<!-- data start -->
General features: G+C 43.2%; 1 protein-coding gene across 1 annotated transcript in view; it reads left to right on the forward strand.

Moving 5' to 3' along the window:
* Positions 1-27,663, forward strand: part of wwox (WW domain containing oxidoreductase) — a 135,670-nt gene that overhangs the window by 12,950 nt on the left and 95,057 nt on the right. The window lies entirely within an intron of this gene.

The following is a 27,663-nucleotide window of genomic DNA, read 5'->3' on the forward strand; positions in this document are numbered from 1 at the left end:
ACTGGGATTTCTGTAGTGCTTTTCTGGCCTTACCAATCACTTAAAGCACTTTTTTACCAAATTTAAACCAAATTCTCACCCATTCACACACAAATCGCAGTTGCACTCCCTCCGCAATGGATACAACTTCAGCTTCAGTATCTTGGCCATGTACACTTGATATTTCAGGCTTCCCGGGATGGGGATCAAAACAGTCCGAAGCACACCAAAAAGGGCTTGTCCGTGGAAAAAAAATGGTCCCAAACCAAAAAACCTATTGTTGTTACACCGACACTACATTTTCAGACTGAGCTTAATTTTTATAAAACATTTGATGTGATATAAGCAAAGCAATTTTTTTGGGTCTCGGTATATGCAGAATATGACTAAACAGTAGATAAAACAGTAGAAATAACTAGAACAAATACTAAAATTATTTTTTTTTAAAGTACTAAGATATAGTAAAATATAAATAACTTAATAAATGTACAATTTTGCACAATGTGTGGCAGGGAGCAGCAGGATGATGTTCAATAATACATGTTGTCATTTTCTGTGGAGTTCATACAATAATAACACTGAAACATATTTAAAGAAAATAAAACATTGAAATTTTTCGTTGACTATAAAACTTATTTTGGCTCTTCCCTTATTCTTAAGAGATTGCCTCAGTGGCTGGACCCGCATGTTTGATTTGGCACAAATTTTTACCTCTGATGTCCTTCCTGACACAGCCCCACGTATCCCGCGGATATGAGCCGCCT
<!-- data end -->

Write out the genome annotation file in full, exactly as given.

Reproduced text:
General features: G+C 43.2%; 1 protein-coding gene across 1 annotated transcript in view; it reads left to right on the forward strand.

Moving 5' to 3' along the window:
* Positions 1-27,663, forward strand: part of wwox (WW domain containing oxidoreductase) — a 135,670-nt gene that overhangs the window by 12,950 nt on the left and 95,057 nt on the right. The window lies entirely within an intron of this gene.

The following is a 27,663-nucleotide window of genomic DNA, read 5'->3' on the forward strand; positions in this document are numbered from 1 at the left end:
ACTGGGATTTCTGTAGTGCTTTTCTGGCCTTACCAATCACTTAAAGCACTTTTTTACCAAATTTAAACCAAATTCTCACCCATTCACACACAAATCGCAGTTGCACTCCCTCCGCAATGGATACAACTTCAGCTTCAGTATCTTGGCCATGTACACTTGATATTTCAGGCTTCCCGGGATGGGGATCAAAACAGTCCGAAGCACACCAAAAAGGGCTTGTCCGTGGAAAAAAAATGGTCCCAAACCAAAAAACCTATTGTTGTTACACCGACACTACATTTTCAGACTGAGCTTAATTTTTATAAAACATTTGATGTGATATAAGCAAAGCAATTTTTTTGGGTCTCGGTATATGCAGAATATGACTAAACAGTAGATAAAACAGTAGAAATAACTAGAACAAATACTAAAATTATTTTTTTTTAAAGTACTAAGATATAGTAAAATATAAATAACTTAATAAATGTACAATTTTGCACAATGTGTGGCAGGGAGCAGCAGGATGATGTTCAATAATACATGTTGTCATTTTCTGTGGAGTTCATACAATAATAACACTGAAACATATTTAAAGAAAATAAAACATTGAAATTTTTCGTTGACTATAAAACTTATTTTGGCTCTTCCCTTATTCTTAAGAGATTGCCTCAGTGGCTGGACCCGCATGTTTGATTTGGCACAAATTTTTACCTCTGATGTCCTTCCTGACACAGCCCCACGTATCCCGCGGATATGAGCCGCCT